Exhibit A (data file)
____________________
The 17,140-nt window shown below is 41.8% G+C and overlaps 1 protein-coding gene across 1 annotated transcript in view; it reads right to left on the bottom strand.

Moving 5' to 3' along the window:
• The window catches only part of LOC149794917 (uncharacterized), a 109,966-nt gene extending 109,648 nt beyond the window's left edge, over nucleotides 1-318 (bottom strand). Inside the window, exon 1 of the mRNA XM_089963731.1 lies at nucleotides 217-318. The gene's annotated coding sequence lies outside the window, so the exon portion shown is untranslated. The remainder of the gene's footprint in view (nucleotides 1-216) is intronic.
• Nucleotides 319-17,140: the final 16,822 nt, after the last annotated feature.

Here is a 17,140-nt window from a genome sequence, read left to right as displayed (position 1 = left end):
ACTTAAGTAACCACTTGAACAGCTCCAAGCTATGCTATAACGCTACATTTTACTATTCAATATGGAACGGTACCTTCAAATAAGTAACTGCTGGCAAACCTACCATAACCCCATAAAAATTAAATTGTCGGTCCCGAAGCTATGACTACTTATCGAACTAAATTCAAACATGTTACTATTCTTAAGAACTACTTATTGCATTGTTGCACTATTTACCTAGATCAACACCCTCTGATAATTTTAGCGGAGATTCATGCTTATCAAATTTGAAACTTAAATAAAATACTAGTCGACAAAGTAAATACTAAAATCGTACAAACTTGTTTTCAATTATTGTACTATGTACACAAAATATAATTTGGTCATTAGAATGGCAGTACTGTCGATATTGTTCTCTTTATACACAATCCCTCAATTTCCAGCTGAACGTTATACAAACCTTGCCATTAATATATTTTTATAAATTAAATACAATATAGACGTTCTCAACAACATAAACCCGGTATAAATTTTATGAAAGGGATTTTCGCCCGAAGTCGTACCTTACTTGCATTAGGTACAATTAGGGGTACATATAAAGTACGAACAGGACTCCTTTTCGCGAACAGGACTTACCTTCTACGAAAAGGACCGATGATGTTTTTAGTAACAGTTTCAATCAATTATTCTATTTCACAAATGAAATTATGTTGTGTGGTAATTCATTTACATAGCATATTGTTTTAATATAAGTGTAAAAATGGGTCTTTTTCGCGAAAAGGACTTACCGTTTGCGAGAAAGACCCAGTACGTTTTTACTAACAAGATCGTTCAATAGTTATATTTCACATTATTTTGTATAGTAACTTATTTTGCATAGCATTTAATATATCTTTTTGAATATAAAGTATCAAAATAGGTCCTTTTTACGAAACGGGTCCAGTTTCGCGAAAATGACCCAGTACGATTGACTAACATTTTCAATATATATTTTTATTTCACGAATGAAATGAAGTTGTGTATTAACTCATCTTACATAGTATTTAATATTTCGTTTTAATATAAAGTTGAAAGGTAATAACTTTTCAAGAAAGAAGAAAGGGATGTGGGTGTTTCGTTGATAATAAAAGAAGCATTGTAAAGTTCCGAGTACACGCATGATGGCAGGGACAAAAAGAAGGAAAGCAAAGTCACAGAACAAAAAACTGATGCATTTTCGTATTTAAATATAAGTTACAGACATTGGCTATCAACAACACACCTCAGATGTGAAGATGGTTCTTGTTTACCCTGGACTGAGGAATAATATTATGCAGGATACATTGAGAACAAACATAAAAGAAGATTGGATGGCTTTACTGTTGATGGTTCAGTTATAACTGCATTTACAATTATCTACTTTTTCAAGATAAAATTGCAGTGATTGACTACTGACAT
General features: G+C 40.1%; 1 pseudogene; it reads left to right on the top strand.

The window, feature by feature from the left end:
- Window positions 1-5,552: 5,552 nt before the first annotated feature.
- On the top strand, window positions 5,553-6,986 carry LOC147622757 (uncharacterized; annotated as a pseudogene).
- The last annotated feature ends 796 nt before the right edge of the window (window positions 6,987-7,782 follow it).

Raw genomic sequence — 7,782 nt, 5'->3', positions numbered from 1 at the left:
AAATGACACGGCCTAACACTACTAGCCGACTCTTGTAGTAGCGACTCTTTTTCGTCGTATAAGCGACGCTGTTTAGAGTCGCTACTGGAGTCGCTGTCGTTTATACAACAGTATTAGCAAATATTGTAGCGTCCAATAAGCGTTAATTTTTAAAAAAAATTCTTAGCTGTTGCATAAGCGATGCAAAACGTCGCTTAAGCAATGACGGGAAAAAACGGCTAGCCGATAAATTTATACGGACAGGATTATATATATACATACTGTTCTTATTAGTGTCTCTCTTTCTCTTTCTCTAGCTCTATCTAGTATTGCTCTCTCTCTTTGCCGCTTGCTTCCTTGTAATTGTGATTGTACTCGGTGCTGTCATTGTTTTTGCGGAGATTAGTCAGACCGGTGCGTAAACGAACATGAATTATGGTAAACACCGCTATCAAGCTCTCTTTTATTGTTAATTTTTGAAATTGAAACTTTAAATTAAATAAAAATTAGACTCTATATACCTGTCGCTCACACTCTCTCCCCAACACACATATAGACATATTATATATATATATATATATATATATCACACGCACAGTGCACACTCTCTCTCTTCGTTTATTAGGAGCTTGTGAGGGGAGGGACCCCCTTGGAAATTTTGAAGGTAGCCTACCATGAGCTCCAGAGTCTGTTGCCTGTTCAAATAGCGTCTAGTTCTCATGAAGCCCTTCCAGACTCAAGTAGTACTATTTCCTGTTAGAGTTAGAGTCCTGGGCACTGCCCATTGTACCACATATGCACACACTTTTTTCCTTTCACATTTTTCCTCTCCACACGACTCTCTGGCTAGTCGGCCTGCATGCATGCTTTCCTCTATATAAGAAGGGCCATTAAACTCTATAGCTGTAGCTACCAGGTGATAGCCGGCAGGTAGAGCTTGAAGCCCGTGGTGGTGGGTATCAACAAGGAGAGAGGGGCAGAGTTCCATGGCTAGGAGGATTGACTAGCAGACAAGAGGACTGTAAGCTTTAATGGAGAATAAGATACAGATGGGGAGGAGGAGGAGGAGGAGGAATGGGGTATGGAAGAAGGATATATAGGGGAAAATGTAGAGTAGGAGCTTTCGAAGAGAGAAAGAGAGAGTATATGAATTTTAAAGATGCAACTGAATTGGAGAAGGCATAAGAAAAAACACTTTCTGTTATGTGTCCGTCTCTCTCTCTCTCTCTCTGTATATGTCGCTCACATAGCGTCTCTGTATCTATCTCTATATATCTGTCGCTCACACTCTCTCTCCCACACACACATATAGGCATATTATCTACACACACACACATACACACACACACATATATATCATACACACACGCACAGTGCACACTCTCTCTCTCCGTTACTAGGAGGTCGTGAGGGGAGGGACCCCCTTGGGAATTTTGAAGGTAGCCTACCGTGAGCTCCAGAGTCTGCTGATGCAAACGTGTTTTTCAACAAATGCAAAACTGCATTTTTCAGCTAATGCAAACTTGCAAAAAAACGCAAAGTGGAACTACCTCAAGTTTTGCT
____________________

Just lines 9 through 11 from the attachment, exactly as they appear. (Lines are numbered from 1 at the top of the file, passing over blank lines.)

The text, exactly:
- Window positions 1-5,552: 5,552 nt before the first annotated feature.
- On the top strand, window positions 5,553-6,986 carry LOC147622757 (uncharacterized; annotated as a pseudogene).
- The last annotated feature ends 796 nt before the right edge of the window (window positions 6,987-7,782 follow it).